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Causes of the French Revolution

The Most Noteworthy Causes of the French Revolution You Must Know

Through this article, explore the French revolution and its causes that effected the end of an absolute monarchy, and paved the way for freedom based on equal legal and natural rights for all French citizens.
Loveleena Rajeev
Last Updated: Sep 25, 2017
The French revolution, some say, was long overdue. The ten years of the revolution (1789 to 1799) was marked by a violent force that overturned a century-old monarchy and embarked on a journey for liberty and equality. But this need for freedom was not born in a day, it was a pent up feeling that was overtly suppressed by a greedy, self-centered monarchy and a power hungry Catholic clergy. A need for a better life and to be equal participants in the nation's prosperity that was so ruthlessly denied to the common man led to the birth of the French revolution. Although this was one of the basic causes, there were more.
French Revolution Causes and Effects
The period between 1715 and 1771 saw French trade and commerce at its peak. Its exports of sugar, coffee, and indigo was second only to Great Britain. But its fortune was not meant for its masses, who worked tirelessly to ensure its steady growth. France was completely enveloped into opportunistic feudalistic arrangements causing much distress to its general populace. With the advancement of technology, other European nations were marching ahead in trade, leaving behind a hurt French economy and unemployment. Paucity of ideas and a will to regenerate the economy on part of its government can also be seen as one of the causes of this revolution.
Financial Stress and Political Inequality
It was during Louis XVI's reign that the French populace began its fight against an unmanageable national debt and an indiscriminate inequitable system of taxation. France was in financial crisis because of its participation in the Seven Years War and the American Revolution. Although France had a parliament in place, the king was unable to rein in the power and prerogatives of the nobility and the clergy, along with his own exorbitant expenditures. Compounded with a high unemployment ratio, the middle and lower class citizens wanted a way out.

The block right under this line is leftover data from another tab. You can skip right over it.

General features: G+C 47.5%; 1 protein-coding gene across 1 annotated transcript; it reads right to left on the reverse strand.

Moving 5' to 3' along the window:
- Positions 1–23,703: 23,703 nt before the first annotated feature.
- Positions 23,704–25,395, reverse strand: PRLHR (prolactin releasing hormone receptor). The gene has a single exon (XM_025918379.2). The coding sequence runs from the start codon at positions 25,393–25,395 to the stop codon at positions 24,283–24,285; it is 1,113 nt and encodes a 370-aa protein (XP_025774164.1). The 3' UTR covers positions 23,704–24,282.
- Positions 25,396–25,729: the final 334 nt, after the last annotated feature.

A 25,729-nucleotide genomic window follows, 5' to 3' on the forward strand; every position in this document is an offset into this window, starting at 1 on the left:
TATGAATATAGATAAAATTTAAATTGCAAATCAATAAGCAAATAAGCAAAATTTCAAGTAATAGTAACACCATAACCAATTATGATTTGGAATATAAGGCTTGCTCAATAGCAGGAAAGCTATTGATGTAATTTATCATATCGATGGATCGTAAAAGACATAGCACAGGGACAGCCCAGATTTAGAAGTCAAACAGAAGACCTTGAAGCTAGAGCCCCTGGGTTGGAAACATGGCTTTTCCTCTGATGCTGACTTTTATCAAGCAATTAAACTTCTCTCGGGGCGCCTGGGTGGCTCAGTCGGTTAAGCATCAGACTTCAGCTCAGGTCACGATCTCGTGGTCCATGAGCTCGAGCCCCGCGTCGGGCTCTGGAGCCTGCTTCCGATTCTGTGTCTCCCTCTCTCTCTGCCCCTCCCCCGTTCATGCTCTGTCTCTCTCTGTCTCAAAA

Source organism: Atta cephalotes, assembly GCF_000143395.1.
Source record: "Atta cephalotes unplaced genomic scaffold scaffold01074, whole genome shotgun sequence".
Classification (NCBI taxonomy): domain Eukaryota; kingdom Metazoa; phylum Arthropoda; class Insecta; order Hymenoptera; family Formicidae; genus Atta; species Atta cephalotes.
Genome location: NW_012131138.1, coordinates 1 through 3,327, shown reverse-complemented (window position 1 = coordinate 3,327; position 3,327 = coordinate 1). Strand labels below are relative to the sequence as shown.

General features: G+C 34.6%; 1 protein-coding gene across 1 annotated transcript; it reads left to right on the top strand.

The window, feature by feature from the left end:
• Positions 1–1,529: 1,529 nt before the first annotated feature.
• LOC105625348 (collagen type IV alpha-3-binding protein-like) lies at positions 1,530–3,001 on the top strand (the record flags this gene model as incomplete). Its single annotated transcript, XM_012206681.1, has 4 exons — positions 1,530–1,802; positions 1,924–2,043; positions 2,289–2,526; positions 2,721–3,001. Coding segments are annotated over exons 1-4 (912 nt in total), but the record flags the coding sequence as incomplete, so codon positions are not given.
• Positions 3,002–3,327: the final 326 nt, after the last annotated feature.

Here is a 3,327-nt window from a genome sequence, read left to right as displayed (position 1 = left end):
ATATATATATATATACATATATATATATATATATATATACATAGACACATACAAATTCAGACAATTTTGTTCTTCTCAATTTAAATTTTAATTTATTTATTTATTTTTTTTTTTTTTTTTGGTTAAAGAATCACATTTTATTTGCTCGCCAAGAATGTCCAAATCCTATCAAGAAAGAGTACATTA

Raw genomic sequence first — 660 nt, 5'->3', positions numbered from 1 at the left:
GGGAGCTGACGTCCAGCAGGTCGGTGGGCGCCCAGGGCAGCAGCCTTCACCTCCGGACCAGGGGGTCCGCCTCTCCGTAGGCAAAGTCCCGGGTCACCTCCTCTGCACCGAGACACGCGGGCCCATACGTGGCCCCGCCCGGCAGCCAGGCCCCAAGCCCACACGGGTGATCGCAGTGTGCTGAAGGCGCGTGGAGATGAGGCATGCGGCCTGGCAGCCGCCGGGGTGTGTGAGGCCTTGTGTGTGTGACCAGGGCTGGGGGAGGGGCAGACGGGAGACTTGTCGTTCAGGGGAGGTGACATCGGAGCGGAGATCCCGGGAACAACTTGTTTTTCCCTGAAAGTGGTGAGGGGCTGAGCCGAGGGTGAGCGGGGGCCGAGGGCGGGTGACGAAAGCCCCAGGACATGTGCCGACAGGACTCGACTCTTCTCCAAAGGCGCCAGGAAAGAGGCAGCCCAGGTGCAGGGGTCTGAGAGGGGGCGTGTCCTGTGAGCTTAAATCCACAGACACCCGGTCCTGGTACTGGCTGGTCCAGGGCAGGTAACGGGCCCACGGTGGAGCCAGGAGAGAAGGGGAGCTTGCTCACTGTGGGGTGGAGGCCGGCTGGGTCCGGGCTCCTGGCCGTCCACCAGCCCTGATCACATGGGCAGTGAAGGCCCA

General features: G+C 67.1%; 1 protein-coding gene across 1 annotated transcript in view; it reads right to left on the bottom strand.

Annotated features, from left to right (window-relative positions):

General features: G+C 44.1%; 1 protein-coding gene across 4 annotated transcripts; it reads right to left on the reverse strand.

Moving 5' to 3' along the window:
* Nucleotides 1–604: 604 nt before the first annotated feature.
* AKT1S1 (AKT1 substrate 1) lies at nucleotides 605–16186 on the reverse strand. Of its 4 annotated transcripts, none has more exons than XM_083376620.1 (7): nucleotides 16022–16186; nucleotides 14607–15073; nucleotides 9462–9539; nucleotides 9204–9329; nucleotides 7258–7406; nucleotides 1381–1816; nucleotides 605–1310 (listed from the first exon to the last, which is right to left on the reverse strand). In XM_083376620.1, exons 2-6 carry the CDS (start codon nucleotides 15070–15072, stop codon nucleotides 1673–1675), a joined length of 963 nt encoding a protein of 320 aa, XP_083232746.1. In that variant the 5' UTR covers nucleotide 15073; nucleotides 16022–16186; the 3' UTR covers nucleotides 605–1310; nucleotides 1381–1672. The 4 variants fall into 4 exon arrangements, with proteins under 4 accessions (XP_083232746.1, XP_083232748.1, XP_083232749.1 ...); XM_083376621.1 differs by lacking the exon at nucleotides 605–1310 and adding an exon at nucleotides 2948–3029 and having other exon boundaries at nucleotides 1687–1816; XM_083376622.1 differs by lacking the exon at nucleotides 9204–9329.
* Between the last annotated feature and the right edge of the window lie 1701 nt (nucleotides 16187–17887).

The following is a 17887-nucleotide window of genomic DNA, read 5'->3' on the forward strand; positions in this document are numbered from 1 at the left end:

Bread Riot
Food scarcity was at the center of the French revolution. Crop failure, harsh winters, and famine led to high prices of bread, which was the main source of nutrition for poor peasants, and an increased death toll. The government's failure to help its citizens while enjoying privileges by the way of increased taxes angered many peasants. This anger fueled their need to overpower and get rid of social inequity and put an end to the food shortage. Economic and agricultural problems, combined, evolved into a central cause of the French Revolution. Louis XVI failed to improve the financial situation and did not take kindly to ministers who wanted to bring in financial reforms. The government went bankrupt by 1789.
American Revolution
Years prior to the revolution, France was being intellectually depraved as new ideas and reforms were seen as a threat to the monarchy. However, a large number of French citizens (nobles and peasants included) took to the ideas of equality and freedom as preached by philosophers of the Enlightenment; Voltaire, Denis Diderot, Turgot, etc. These ideas became more pronounced when the French citizens who were actively involved in the American revolution (French navy and troops were sent to aid the Americans) saw results of the American uprising.
The French revolution resulted in the attack on the nature of an undemocratic government, repudiating royal absolutism, and a rising bourgeoisie, spreading the spirit of revolution, which it did come close to losing under the rule of Napoleon Bonaparte. The France we see today is firmly democratic and republican in spirit, which is the result of the French revolution.